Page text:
This article is for any parent with children in competitive sports; for any parent who is closely involved with their child’s world of sports; for any parent who has the best interest and future of their child in mind. The article focuses on the adolescent age range of 11-19.
Being frequently approached by parents who seek advice about their child, I tried to deliver here the gist of the most important things about child psychology in the context of competitive sports.
I will begin with the commonality between most parents who are closely involved in their child’s world of sports. In the beginning, when the child becomes involved with sports at a young age, the parents’ involvement mostly ends with driving the child to practice or paying the sports club. Later, their involvement gradually deepens. As the child grows older and perseveres in their sports field, the parent finds themselves involved in additional subjects, such as: the position of their child in the team, the attitude of the coach and the management towards the child, victories and defeats, wins and losses, the influence of sports on schooling, social life, and so on.
Since the parent’s involvement is a gradually deepening process over the years, the parent unwittingly takes on the additional roles of coach, manager, psychologist, doctor, and more. The parent in fact becomes an “expert” in a wide range of subjects.
This taking of responsibility by the parents in such a large number of roles is not always in the child’s best interest. Indeed, there are famous athletes whose family’s limitless involvement helped them reach the highest levels (e.g. the Williams sisters). Still, there is a greater number of athletes who managed to make those achievements with less intense family support, and there is an even higher number of athletes who suffered at this exaggerated involvement and struggled to fulfill their true potential as a result.
Successful athletes are mostly characterized by their will to succeed in their field – regardless of their environment. Parents can be a promoting and assistive factor, but cannot replace the “fire” that has to burn inside the child. As soon as the child loses their authentic internal will to succeed and advance in sports, if the will to succeed in their field is no longer burning in their bones, then no support, no pushing and no sincere and informed explanations may help.
Then what can parents do in order to preserve the child’s love for the sport they practice?
It is very important to create, as much as possible, a separation between the child’s life in sports and their life at home. In sports – the child is exposed to perpetual criticism, pressures, and a competitive atmosphere. Therefore, the home must be a place of refuge for them from tension and criticism. The child has to feel that the home and their parents are a safe and supportive place, and not someone else at the club who criticizes and analyzes their abilities after practice or a game. A child who knows that following a weak performance they have somewhere to derive power and mental peace, will develop better mental immunity and stamina, and will become emotionally available to get better at sports. Love that only depends on the level of their performance will encourage a sense of tension and disquiet in the child that will accompany them always.
Losing concentration, restlessness, violence and anger are examples of common behaviors from young players during a game. In most cases those behaviors are expressions of tensions and mental stress that stems from the fear of the imminent criticism after the game (especially if it is a bad game). A young player who knows that among family members they will not have to deal with questions and defend, regardless of the game’s score, will be able to display better calm and concentration in a game, and perform better.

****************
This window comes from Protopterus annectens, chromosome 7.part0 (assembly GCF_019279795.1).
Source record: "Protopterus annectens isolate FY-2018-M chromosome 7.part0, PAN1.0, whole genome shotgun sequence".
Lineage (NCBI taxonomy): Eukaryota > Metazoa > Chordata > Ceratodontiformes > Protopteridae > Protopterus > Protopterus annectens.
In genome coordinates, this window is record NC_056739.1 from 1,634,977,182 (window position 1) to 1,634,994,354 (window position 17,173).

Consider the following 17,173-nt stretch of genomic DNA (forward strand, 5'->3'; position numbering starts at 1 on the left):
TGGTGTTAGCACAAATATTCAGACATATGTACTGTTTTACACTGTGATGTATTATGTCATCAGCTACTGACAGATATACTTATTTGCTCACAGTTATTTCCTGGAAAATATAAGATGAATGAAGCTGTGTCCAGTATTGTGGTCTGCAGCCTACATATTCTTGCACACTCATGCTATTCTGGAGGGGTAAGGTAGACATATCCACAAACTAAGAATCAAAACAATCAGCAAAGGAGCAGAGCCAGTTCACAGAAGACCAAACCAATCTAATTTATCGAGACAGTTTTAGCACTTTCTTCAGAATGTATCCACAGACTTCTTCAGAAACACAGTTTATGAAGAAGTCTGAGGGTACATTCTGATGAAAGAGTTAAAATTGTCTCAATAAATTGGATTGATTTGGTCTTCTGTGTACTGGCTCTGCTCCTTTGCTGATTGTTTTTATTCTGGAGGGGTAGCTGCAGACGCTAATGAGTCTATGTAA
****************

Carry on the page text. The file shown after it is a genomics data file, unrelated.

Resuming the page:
Following are several principles that may be incorporated in daily life:
1. Feedback and game analysis – after a match, adrenaline is high, passion is at a peak and therefore things are not always spoken with consideration. It is recommended to wait for at least half a day before discussing the game. No matter what the outcome was, after a game you need to rest, eat and indulge.
2. Respecting the system – a parent who communicates to their child that they respect the system (coach, management, professional team) will enforce the child’s self-confidence since the child is supported by this same system. This behavior also covertly teaches the child that even though the system may not be perfect, problems can be solved in an appropriate and acceptable way that will not harm their personal progress.
3. Nurturing a sense of responsibility – be supportive, but let your child deal with the consequences of their actions. Responsibility is ultimately with the child. A player who from a young age learns to take responsibility for their actions (without those around them hurrying to solve their problems for them) will develop an independent and mature personality, which is necessary both in and outside of sports.
4. Developing a varied personality – it is recommended to treat the child as a complex and varied person, and not just a player. Sometimes people forget that the child is much more beyond just a player, with wants, difficulties and other interests that do not necessarily relate to sports.
5. Finally, it is their life – if the child made any decision that is unacceptable to you such as switching teams, a conversation is a good and important tool you can use to express your opinion and to try and convince them, yet there is no room to feel hurt or guilty even if you had already invested many hours in their current path. This is their life and their wishes, and whatever they learn in sports they will be able to apply in the future in a variety of other fields. Success has many varied faces.
By Itzik Zur, Ph.D.